Researchers at the College of Dental Medicine have found that dentists can play a significant role in fighting a major public-health crisis.
In a study of 535 patients treated at the college’s dental clinic in northern Manhattan, Columbia dentists correctly identified 73 percent of those 182 patients who had diabetes or pre-diabetes, simply by looking for multiple missing teeth and gaps between their teeth and gums. With the addition of a finger-stick hemoglobin test, their accuracy increased to 92 percent. None of the patients had previously been told they had diabetes.
“Periodontal disease is an early complication of diabetes, and about 70 percent of U.S. adults see a dentist at least once a year,” says Ira Lamster, dean of the College of Dental Medicine and the senior author of the paper. “Prior research focused on identification strategies in medical settings — oral health-care settings had not been evaluated before. Our findings provide a simple approach that can be easily used in all dental-care settings.”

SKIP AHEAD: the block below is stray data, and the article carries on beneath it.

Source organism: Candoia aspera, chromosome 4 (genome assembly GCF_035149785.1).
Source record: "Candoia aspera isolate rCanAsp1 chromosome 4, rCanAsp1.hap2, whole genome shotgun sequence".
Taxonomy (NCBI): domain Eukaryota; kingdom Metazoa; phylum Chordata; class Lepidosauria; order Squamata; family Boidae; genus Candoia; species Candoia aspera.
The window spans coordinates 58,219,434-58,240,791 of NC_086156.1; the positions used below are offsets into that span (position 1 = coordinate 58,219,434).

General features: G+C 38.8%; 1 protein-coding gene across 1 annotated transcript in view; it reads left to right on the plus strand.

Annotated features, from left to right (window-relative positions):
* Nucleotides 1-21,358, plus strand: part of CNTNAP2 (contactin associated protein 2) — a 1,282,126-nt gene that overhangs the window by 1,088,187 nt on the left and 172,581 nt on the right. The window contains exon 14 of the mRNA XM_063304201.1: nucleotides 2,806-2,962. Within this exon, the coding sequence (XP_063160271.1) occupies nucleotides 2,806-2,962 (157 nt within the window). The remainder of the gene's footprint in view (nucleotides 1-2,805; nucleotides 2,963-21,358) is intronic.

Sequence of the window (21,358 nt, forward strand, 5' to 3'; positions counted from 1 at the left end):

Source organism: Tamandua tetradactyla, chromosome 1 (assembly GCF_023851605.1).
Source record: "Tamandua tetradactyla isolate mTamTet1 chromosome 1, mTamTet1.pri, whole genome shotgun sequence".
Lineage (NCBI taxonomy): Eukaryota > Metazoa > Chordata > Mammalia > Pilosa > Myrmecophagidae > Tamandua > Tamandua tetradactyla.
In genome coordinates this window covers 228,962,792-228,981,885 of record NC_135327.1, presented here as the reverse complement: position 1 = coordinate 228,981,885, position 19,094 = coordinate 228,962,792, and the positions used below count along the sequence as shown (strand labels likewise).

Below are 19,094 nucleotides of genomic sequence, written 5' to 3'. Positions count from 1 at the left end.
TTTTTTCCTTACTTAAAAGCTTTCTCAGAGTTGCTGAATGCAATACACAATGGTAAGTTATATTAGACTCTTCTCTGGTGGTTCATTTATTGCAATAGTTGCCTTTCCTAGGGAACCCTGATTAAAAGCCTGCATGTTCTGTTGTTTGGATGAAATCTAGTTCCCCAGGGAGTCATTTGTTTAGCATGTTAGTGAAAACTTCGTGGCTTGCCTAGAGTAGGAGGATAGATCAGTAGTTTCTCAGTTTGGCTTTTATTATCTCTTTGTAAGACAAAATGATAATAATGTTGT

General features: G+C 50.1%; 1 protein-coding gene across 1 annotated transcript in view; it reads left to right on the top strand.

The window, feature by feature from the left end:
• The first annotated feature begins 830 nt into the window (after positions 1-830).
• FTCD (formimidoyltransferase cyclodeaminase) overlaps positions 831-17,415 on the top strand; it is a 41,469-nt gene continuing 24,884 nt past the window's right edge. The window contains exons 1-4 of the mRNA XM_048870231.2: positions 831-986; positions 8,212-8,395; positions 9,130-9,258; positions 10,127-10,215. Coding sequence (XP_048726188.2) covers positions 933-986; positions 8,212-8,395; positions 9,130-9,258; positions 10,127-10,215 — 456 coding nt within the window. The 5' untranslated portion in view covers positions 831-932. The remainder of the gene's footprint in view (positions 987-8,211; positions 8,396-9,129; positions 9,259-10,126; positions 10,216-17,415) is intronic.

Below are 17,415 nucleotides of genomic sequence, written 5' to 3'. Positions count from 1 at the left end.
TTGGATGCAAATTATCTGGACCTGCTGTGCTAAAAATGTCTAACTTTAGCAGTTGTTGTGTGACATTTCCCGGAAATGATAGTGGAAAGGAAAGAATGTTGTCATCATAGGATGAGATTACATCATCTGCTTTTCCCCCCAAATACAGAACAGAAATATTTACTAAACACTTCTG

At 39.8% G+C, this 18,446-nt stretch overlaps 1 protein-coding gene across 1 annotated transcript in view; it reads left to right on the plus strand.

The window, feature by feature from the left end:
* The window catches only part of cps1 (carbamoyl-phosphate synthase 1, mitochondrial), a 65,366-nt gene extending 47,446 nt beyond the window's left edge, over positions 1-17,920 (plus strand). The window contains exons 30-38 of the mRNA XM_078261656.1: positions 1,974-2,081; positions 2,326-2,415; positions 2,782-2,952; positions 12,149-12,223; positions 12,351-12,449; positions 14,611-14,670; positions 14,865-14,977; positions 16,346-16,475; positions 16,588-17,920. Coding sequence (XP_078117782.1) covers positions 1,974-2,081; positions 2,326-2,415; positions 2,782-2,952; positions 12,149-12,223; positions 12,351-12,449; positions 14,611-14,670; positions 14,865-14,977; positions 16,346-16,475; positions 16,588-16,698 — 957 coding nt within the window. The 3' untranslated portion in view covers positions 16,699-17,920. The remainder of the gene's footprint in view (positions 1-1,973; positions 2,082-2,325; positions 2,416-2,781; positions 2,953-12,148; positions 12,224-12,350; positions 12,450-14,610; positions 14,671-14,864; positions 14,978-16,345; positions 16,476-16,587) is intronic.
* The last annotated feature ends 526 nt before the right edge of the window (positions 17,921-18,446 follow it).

The study was published in the Journal of Dental Research. Other Columbia authors include Evanthia Lalla, Carol Kunzel, Sandra Burkett, and Bin Cheng.